Following his conviction, Oreye appealed to the Seventh Circuit Court of Appeals and arguing that his Sixth Amendment right to counsel was violated when the district court decided not to provide him with a third court-appointed attorney. Id. at 670-71. In support of this position, Oreye pointed to the fact that he had never explicitly stated that he wanted move forward with his case pro se. Id. The court disagreed, finding that "a defendant can waive his right to counsel through conduct as well as words." Id. at 670 (citing United States v. Irorere, 228 F.3d 816, 827-28 (7th Cir. 2000), United States v. Harris, 2 F.3d 1452, 1454-55 (7th Cir. 1993), and United States v. Fazzini, 871 F.2d 635, 641-42 (7th Cir. 1989)). In assessing the three-choice ultimatum the district court gave Oreye before his trial, the court found that "[a]s a matter of both logic and of common sense... if a person is offered a choice between three things and says no' to the first and the second, he's chosen the third even if he stands mute when asked whether the third is indeed a choice. This is provided the offer is clear." Id. at 670-71 (citing Cain v. Peters, 972 F.2d 748, 750 (7th Cir. 1992)). The court also rejected the defendant's argument that the district court should have appointed a third lawyer to represent him, finding that "[a] defendant has no right to indefinite delays while he tries on new lawyers unless he has a reason for dissatisfaction with the old." Id. at 671 (citing Irorere, 228 F.3d at 827-28, Harris, 2 F.3d at 1454-55, and Fazzini, 871 F.2d at 641-42). The court determined that the defendant had "no good reason" to be dissatisfied with his first two attorneys. Id. Thus, "[g]iven the fact that an indigent defendant has a right to competent counsel but not a right to counsel of his choice, " the court held that the "[district court] judge was fully within his rights in refusing to appoint a third lawyer for Oreye." Id. (internal citations omitted).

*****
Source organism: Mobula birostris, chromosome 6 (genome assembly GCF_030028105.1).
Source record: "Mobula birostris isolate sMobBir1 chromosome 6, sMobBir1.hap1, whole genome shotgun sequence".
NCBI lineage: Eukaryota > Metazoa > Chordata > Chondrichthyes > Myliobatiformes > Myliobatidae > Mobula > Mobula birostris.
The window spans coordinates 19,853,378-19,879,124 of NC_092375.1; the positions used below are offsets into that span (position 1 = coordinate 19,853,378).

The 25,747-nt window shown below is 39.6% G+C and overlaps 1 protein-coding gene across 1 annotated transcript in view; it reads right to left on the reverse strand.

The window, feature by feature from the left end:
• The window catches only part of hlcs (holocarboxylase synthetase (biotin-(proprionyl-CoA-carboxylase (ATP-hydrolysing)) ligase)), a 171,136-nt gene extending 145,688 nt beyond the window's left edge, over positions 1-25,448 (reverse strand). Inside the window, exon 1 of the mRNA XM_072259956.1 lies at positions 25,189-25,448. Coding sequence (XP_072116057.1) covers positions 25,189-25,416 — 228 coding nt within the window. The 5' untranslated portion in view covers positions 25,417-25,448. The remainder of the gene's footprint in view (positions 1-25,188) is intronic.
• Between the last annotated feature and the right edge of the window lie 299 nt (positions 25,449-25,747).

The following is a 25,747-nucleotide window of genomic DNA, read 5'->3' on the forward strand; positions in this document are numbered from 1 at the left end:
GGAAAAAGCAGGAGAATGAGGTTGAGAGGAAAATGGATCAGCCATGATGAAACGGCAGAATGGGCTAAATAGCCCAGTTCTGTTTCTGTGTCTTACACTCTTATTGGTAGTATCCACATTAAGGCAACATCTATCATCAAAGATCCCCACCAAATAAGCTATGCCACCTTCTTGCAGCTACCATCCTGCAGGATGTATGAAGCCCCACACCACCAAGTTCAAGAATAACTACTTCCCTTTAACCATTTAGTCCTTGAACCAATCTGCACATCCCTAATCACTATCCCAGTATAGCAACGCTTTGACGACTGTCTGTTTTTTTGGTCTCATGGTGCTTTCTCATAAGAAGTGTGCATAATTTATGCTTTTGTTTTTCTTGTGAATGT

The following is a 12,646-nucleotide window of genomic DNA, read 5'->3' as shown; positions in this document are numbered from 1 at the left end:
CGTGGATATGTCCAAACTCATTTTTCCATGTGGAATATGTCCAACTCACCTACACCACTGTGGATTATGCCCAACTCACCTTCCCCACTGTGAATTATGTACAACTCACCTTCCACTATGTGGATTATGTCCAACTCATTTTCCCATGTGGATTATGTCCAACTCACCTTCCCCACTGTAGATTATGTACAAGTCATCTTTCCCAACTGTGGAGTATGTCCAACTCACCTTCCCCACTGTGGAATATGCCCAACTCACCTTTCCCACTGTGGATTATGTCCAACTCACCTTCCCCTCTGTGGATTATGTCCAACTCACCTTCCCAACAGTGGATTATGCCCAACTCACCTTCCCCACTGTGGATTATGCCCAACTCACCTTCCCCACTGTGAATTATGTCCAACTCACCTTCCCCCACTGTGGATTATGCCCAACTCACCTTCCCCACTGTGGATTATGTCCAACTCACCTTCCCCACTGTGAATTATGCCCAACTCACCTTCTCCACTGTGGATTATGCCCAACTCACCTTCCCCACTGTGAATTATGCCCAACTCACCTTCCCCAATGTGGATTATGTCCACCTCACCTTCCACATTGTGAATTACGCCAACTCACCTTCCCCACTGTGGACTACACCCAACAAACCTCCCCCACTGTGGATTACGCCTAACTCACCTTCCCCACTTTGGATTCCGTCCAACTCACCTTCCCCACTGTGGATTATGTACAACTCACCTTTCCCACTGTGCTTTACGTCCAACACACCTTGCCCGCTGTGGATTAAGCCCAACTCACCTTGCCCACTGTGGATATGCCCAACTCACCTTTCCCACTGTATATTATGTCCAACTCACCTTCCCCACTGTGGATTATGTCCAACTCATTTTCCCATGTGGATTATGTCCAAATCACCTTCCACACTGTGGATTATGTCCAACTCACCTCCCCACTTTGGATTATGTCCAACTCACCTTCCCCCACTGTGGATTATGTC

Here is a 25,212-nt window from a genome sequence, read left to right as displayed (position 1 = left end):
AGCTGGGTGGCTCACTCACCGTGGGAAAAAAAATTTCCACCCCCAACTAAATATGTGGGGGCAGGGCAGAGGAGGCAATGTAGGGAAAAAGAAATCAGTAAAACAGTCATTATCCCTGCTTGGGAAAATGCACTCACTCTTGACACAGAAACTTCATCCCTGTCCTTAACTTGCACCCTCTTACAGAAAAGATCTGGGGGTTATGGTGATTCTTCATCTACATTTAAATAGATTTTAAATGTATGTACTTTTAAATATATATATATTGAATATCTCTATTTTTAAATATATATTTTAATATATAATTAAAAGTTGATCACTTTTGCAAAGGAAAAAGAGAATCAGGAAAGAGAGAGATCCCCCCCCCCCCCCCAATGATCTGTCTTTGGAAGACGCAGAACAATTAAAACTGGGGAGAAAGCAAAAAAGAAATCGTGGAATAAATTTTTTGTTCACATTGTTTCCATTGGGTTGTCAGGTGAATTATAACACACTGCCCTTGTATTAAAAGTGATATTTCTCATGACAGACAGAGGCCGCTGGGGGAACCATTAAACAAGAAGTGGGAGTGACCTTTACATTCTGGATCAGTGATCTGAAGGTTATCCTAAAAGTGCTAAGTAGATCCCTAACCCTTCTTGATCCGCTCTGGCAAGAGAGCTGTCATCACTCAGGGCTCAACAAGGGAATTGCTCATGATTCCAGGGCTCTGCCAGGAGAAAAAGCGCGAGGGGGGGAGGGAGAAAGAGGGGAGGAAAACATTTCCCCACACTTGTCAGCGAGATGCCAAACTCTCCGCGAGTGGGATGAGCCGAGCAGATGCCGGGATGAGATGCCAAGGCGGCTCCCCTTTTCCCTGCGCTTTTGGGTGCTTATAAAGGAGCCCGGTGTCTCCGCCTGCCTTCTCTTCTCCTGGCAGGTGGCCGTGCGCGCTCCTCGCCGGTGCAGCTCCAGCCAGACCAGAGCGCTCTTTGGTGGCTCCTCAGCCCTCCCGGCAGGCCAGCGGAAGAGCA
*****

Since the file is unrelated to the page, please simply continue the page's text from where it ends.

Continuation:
In addressing the adequacy of the district court's warnings to Oreye regarding the perils of self-representation, the Seventh Circuit stated that a "judge placed in [the district court judge's] position is on the razor's edge in assisting a defendant to make an informed choice between representation by counsel with whom the defendant is irrationally dissatisfied and self-representation. If the judge exaggerates either the advantages of being represented or the disadvantages of self-representation, he will be accused of having put his thumb on the scale and prevented the defendant from making an informed choice." Id. at 672. Recognizing the trial court's dilemma, the Court of Appeals found that by mentioning the difficulties of self-representation on two occasions and pointing out to Oreye that he was unfamiliar with trial procedures and legal procedures, the district court's warnings were adequate and satisfied the standard set forth in United States v. Hill, 252 F.3d 919 (7th Cir. 2001). Id. at 672; see also Hill, 252 F.3d at 928-29 ("All a judge can do as a practical matter-all a judge need do as a legal matter-is ensure that the defendant knows his rights and avoids hasty decision.... Section 1654 and Faretta require courts to respect a litigant's demand for self-determination at the most critical moment in the criminal process. That right is not honored if judges must depict self-representation in such unremittingly scary terms that any reasonable person would refuse.").